No Charges for Wisconsin Cop on Robinson Killing

     MADISON (CN) – The Madison, Wis., police officer who fatally shot an unarmed, 19-year-old black man will not face criminal charges, state investigators announced.
     Officer Matt Kenny, still on leave after shooting Tony Robinson on March 6, 2015, lawfully used force to subdue the teen, Dane County District Attorney Ismael Ozanne concluded.
     Ozanne announced the decision Tuesday, shortly after the state Department of Justice’s Division of Criminal Investigation released its report on the mandatory investigation of an officer-involved shooting.
     “I am concerned that recent violence around our nation is giving some in our communities a justification for fear, hatred and violence,” Ozanne said at a press conference. “I am reminded that true and lasting change does not come from violence, but from exercising our voices and our votes.”
     Kenny had been responding to a police call from Robinson’s friends that he had assaulted them and was on drugs.
     People took to the streets after Tuesday’s announcement, marching through Madison bearing banners that read “#Justice4Tony” and “Black Lives Matter.” Several protesters were reportedly arrested after blocking a roadway in the state’s capital.
     Local news outlets report Robinson’s family is displeased with the announcement but hope that protests remain peaceful.
     “When they decided Officer Matt Kenny was not going to be indicted for brutally murdering my nineteen-year-old son, they thought that this battle was over,” Robinson’s mother, Andrea Irwin, said in a video on Milwaukee-based Coalition for Justice’s Facebook page. “What they do not realize in the night that they took my son from me is that I am not the type to be defeated and I am … just beginning to fight.”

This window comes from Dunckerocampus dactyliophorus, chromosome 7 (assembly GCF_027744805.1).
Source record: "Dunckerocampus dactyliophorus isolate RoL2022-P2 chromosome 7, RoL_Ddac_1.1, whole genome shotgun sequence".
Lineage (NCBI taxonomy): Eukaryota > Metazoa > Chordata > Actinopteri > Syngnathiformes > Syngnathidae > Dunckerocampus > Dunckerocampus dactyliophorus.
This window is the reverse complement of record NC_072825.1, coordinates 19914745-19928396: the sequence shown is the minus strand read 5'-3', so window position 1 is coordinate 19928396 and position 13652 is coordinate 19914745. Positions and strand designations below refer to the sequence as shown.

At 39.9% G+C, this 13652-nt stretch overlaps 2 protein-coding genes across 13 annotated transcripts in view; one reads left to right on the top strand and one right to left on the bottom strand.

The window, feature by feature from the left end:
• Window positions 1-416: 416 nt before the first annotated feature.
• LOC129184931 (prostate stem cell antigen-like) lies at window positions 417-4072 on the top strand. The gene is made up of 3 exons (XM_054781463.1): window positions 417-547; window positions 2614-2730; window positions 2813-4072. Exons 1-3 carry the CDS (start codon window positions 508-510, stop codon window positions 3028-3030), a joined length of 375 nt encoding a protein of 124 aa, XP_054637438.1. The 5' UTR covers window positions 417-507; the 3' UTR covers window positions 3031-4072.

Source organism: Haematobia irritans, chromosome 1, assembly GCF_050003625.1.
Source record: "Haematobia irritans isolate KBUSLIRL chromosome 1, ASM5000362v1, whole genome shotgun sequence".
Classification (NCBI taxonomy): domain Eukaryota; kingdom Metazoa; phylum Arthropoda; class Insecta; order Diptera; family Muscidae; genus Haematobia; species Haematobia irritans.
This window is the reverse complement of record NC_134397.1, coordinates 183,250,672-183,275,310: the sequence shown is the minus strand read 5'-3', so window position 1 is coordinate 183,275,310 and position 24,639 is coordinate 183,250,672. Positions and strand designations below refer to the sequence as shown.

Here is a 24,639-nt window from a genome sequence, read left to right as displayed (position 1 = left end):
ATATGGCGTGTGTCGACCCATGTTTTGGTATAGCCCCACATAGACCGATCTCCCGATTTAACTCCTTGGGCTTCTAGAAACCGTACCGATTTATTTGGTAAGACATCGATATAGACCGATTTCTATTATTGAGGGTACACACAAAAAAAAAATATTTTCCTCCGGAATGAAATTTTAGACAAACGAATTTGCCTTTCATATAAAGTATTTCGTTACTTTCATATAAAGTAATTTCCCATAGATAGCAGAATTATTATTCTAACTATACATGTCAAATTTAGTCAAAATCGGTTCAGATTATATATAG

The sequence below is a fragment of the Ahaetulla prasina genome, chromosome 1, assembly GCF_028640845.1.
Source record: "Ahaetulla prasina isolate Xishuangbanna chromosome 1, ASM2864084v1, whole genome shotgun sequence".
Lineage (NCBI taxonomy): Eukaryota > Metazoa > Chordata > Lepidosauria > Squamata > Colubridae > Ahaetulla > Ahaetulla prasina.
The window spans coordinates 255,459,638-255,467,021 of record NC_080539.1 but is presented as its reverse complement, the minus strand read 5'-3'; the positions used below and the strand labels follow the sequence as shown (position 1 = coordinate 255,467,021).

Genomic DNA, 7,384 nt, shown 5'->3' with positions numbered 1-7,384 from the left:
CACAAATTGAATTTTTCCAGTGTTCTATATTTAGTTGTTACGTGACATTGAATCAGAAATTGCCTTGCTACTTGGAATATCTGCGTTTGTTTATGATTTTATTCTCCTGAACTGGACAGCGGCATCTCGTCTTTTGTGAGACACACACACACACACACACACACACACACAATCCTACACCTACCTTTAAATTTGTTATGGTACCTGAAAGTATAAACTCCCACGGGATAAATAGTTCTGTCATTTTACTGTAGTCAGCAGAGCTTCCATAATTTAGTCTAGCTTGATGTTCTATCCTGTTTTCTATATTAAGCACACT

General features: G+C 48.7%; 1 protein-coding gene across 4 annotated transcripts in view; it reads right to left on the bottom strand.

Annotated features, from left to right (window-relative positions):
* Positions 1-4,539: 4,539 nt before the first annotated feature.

The family reportedly plans to file a civil lawsuit against the city.
     In a blog post after the announcement, Madison Police Chief Michael Koval echoed prior calls for nonviolence and detailed the consequences that can be levied when crimes are committed in conjunction with protesting.
     “I have no doubt that some individuals will make a principled decision to get arrested in order to make a definitive statement,” Koval said. “That is, in fact, a hallmark of civil disobedience and that decision is highly personal and should not be coaxed from others as the consequences will only affect the violator.”
     Koval urged protesters to take the “higher road” when it comes to civil disobedience and not let “senseless acts of disorder” rule the showing of civic dissent.
     Wisconsin Professional Police Association executive director Jim Palmer praised Ozanne’s decision in a statement released on its website.
     “The exhaustive independent and transparent investigation into this tragic incident has confirmed that Officer Kenny’s actions on the night of March 6 were lawful and in response to a deadly threat, from which Officer Kenny sustained numerous injuries, including a concussion,” the statement reads.
     The Coalition for Justice is hosting a rally and march on Wednesday in Red Arrow Park in Milwaukee, the site of the fatal shooting of Dontre Hamilton, another unarmed black man, by Milwaukee police officer Christopher Manney.

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